National Herpes Awareness Day, celebrated on October 13, is a chance to promote awareness about the causes, dangers, and treatment of many forms of herpes infections, notably genital herpes.
The World Health Organization (WHO) estimates that over half a billion people worldwide are living with genital herpes (herpes simplex virus type-2, HSV-2) and that approx. four billion people have an oral infection (herpes simplex virus type-1, HSV-1). Both HSV-1 and HSV-2 are lifelong infections and while several therapies exist that reduce the severity of symptoms, none can cure it and no vaccine is available. Both types are highly contagious with HSV-1 being transmitted by oral-to-oral contact and HSV-2 being primarily transmitted during sexual intercourse. There is an urgent need for a vaccine, not only to improve the well-being of over half of the world population but also because HSV-2 increases the risk of acquiring and transmitting HIV.
Enveloped HSV-1 particles have a spherical shape, with diameters ranging from 155 to 240 nm, each containing an icosahedral capsid with a viral linear double-stranded DNA genome. The HSV-1 replicates in the nucleus of the host cell and the progress of infection depends on the DNA replication and transcription machinery of the host (ref). Herpesviruses are not only significant pathogens causing e.g., cold sores and severe encephalitis but they are also promising candidates in supplementary oncolytic therapy. HSV-1 preferentially infects cancer cells. Recently, replication-competent HSV-1 vectors have been developed for the selective destruction of cancer cells (1,4–6). These vectors can kill the cells either by replicating them or by provoking an immune response against them. An engineered herpesvirus vector (talimogene laherparepvec, T-VEC), that induces an immune response against malignant melanoma cells, has been approved by European Medicines Agency and US Food and Drug Administration to treat advanced melanoma (6). The cancer-fighting vectors allow the initial transfer of the oncolytic virus into a small number of cells, after which the infection spreads to neighbouring cancer cells spontaneously. Gaining insight into the mechanisms of viral control of cell energy machinery and interchromatin transport during nuclear egress serves to identify novel strategies to improve viral spread, thereby increasing the efficacy of oncolysis.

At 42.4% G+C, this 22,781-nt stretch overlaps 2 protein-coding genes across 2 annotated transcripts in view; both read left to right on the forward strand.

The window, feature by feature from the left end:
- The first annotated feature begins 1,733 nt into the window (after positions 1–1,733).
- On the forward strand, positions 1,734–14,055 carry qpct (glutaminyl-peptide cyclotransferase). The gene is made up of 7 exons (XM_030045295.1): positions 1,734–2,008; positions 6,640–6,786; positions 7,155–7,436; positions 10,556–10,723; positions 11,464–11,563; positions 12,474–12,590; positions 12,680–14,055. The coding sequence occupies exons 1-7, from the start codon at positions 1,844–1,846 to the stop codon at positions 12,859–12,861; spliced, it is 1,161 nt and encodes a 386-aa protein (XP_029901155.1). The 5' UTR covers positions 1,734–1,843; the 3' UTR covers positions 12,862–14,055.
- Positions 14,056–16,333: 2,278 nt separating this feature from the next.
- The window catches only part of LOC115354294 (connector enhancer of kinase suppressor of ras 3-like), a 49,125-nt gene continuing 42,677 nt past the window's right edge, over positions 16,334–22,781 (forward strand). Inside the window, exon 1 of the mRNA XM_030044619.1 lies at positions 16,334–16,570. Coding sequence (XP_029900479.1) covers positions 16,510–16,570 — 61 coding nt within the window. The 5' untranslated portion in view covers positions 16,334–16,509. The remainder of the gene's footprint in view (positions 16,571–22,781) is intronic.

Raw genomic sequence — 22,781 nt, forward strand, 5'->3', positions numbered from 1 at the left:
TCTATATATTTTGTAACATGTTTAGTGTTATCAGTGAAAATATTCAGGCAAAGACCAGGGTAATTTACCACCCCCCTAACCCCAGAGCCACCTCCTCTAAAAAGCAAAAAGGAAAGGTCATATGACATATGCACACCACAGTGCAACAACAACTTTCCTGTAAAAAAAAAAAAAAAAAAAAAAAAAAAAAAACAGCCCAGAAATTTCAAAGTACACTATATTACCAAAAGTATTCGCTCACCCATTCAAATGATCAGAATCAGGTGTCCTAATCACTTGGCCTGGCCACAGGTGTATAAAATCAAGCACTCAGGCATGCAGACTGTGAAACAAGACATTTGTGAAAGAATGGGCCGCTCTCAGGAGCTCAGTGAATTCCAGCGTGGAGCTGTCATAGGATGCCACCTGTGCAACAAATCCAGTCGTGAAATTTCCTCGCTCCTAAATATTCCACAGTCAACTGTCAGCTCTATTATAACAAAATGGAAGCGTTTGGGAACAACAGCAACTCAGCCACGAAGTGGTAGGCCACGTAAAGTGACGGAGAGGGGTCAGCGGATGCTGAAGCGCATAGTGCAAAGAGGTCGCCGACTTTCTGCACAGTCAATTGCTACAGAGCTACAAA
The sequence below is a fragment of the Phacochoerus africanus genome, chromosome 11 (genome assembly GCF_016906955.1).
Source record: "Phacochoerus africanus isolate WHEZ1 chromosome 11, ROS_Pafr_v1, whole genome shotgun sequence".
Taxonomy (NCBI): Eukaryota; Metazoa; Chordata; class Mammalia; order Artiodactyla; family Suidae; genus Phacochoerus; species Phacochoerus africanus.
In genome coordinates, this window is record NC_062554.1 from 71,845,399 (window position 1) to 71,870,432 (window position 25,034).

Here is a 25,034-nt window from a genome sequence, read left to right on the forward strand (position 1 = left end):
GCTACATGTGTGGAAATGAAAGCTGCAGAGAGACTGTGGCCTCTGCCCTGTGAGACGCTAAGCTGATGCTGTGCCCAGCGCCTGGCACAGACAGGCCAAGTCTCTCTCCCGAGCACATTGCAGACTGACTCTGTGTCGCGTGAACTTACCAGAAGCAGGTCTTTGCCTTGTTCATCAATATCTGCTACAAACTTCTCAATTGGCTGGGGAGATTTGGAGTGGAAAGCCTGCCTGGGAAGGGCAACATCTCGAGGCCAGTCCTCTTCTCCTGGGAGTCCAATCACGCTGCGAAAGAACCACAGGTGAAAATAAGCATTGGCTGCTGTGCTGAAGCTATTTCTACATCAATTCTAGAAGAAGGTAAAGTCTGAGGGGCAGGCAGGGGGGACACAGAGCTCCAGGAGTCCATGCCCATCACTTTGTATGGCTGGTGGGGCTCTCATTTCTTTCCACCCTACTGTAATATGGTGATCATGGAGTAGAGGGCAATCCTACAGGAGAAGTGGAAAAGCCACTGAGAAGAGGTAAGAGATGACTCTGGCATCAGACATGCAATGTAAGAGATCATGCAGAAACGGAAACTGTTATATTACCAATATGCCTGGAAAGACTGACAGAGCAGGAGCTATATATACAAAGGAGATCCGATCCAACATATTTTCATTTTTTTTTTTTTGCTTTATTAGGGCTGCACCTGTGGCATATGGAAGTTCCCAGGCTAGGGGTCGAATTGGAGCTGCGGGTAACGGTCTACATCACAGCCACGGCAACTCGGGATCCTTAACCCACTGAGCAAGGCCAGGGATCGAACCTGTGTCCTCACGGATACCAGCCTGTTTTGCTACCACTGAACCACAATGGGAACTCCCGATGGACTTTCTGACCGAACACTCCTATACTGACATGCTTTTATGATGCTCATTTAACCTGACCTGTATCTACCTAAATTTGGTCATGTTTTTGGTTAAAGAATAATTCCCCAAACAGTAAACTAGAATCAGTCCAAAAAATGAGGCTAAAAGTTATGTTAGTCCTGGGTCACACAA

Principal Investigator, Dr Maija Vihinen-Ranta, from the University of Jyvaskyla in Finland, has invested several years of her career in researching the alteration of the chromatin structure in cell nuclei during herpesvirus infection (see links below). SiriusXT is proud that Dr Vihinen-Ranta has agreed to participate in the EU-funded project, CoCID, which aims to utilize soft x-ray microscopy to look at the cell structural changes caused by different virus types and to analyze the effectiveness of therapeutics in reversing these changes. The goal of Vihinen-Ranta is to provide knowledge on the mechanisms of virus-induced change in host chromatin and the nuclear egress of progeny viruses. In particular, the effective nuclear transport of the newly formed viral capsids before their release to the neighbouring cancer cells is studied.
A soft x-ray microscope developed (SXM) by SiriusXT is an essential tool in these studies. SXM generates high-resolution 3D tomographic reconstructions of intact infected cells and provides quantitative assessments of the molecular composition, structure, and biophysical properties of chromatin and nuclear structures.
Kenneth Fahy from SiriusXT interviewed Dr Vihinen-Ranta while she was in Dublin to attend a CoCID project meeting, where she talks about how soft x-ray microscopy has contributed to the progress made in her research.
Read Vihinen-Ranta’s research papers here